There's no pleasing Bo Pelini.
So when Alonzo Whaley was reminded Tuesday about the Nebraska coach's lambasting of the defense a few minutes after a 39-point victory — "an absolute embarrassment," Pelini called it — Whaley just shrugged.
"I wouldn't say it hurt because it's the truth," Whaley said. "We have a lot to fix. They had almost 300 total yards. Think about the defense last year. We rarely gave up that many yards. He's trying to get a point across: 'Don't think you've arrived, don't think you're a good defense.'"
The sixth-ranked Cornhuskers (1-0), who host Idaho (1-0) on Saturday, were breaking in four new starters during the 49-10 win over Western Kentucky over the weekend. Among them were Whaley and Lavonte David, who took over for injured linebackers Will Compton and Sean Fisher.
Whaley was pressed into calling the defensive signals after Compton went down with a foot injury Thursday. David called the signals when the Huskers took Whaley off the field in exchange for an extra defensive back in their dime package.
There were clearly communication problems. There were times players weren't lined up properly and the secondary and front seven were confused about their assignments.
"Linebackers are the leaders of the defense, and you have to know everybody's assignment," David said. "It's a big responsibility."
With Compton out two days before the opener, Pelini said, problems were predictable. Plus, Pelini said he probably overloaded his charges with contingencies because he didn't know what Western Kentucky's new coaching staff would throw at the Huskers offensively.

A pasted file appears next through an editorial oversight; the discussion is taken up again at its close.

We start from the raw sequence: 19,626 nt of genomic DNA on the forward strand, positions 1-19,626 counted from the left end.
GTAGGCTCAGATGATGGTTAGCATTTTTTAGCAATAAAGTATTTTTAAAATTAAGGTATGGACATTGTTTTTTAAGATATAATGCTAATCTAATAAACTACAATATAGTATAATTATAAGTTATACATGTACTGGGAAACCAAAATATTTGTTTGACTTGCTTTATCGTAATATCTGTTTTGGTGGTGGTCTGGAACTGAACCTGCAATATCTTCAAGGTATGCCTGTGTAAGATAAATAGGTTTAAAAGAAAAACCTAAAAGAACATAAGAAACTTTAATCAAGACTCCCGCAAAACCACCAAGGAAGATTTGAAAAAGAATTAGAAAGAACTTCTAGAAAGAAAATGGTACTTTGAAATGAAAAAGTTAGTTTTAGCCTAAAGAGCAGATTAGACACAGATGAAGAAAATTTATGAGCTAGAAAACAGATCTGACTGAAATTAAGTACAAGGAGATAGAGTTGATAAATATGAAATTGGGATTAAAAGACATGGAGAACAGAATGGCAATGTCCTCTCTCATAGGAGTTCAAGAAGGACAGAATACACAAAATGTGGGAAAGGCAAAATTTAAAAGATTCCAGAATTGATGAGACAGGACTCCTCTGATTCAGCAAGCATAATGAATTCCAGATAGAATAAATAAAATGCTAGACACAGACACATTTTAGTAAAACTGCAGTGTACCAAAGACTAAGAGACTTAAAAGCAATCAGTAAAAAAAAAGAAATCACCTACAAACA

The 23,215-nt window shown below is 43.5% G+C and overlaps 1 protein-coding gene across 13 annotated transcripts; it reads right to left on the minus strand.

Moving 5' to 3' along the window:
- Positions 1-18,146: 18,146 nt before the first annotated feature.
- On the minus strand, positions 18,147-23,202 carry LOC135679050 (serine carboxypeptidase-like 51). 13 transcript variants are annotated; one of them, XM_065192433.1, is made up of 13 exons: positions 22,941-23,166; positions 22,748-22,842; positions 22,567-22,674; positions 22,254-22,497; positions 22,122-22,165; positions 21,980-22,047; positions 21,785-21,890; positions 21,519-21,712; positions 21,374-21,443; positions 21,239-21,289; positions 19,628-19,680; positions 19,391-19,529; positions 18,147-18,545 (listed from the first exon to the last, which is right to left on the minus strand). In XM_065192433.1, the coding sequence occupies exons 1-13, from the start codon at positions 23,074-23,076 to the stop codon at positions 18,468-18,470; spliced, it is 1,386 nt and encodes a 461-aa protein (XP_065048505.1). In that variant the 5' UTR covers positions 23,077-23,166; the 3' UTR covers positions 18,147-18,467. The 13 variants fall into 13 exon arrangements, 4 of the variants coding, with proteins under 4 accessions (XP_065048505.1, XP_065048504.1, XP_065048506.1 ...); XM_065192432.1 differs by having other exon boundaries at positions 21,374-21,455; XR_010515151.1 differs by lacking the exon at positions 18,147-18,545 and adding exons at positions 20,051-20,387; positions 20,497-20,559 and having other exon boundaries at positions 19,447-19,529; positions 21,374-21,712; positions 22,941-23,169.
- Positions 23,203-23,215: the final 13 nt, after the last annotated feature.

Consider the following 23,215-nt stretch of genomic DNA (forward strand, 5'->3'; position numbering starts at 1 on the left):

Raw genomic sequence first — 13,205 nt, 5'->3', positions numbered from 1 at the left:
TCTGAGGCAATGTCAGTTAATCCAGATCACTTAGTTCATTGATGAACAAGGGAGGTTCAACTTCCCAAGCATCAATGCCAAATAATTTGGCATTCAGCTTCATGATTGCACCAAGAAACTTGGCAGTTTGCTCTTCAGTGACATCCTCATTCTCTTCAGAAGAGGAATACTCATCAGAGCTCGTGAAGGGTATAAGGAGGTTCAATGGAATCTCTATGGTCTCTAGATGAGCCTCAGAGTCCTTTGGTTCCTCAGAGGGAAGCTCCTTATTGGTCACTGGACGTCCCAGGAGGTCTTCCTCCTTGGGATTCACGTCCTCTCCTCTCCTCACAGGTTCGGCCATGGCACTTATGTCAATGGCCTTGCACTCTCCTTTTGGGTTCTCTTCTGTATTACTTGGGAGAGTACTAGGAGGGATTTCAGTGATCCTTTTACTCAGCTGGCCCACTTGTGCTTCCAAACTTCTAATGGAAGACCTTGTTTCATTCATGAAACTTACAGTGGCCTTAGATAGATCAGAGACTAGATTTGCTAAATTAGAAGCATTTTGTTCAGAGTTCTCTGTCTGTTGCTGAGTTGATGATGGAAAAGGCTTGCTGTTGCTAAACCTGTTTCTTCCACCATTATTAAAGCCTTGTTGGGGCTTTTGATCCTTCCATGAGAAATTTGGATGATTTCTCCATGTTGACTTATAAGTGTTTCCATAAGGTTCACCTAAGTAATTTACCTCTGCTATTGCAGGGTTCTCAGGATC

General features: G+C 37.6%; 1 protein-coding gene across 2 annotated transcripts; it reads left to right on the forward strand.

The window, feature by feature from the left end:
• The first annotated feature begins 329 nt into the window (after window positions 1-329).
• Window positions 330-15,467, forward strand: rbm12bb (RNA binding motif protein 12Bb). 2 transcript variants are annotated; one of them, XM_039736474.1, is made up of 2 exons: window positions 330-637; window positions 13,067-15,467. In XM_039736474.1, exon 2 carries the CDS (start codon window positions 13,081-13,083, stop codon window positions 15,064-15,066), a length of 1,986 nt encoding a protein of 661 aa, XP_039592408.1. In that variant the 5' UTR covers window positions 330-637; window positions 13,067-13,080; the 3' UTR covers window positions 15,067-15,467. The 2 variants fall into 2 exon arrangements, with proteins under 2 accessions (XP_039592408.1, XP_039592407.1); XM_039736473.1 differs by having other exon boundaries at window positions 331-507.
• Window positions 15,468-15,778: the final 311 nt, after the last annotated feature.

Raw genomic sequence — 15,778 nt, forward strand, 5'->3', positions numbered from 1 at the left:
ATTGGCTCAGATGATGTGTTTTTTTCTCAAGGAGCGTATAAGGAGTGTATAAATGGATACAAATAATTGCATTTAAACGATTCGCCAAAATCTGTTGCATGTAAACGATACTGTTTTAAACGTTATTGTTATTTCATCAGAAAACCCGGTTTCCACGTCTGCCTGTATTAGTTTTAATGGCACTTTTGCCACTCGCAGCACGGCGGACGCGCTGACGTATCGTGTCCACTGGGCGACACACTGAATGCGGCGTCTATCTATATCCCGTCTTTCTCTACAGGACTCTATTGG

But, "it doesn't change our expectations going in and it doesn't change our standards," Pelini said.
The Huskers allowed WKU's Bobby Rainey to rush for a career-high 155 yards, including a 46-yard burst, and the Hilltoppers finished with 299 total yards. WKU generated 219 yards in the second half.
"Those 10 points came off our mistakes, and if we didn't make them, we could have had a shutout," tackle Jared Crick said. "If we play perfection snap to snap we can blank any team."
In last year's opener, Florida Atlantic generated 358 yards, and that was with Ndamukong Suh leading what would become one of the nation's top defenses.
"If you look at my history, our style of defense, you get better as you go on and have more time together," Pelini said. "I've been here before. I'm not real concerned. I'll be concerned if I'm saying this four or five weeks from now, but I don't think that'll be the case."
And so the Huskers' pursuit of perfection continues.
The coaching legend John Wooden once said, "Perfection is an impossibility but striving for perfection is not." Pelini offered his take on the matter when he met with his linebackers before Saturday's game.
"They say you shouldn't coach perfection because it's a road to failure, because nobody is perfect. The people who say that are losers," Pelini said, according to Whaley.
No one is asked to do more in the Nebraska defense than Whaley and David. They not only must take care of their own responsibilities, they must make sure the secondary and front seven are working in sync.
And they also must master nuances that the casual observer wouldn't notice.
"We're in a pro-style defense," Whaley said. "I watch other linebackers on Saturdays, and their footwork is horrible, and they don't get off blocks. I wonder what coach Pelini would do with them. It's a lot harder to play here than at other schools, I would guess.
"He's an old linebackers coach. He coaches perfection every single play. There's no play that he won't be on you critiquing something. There's nothing you can't do too well."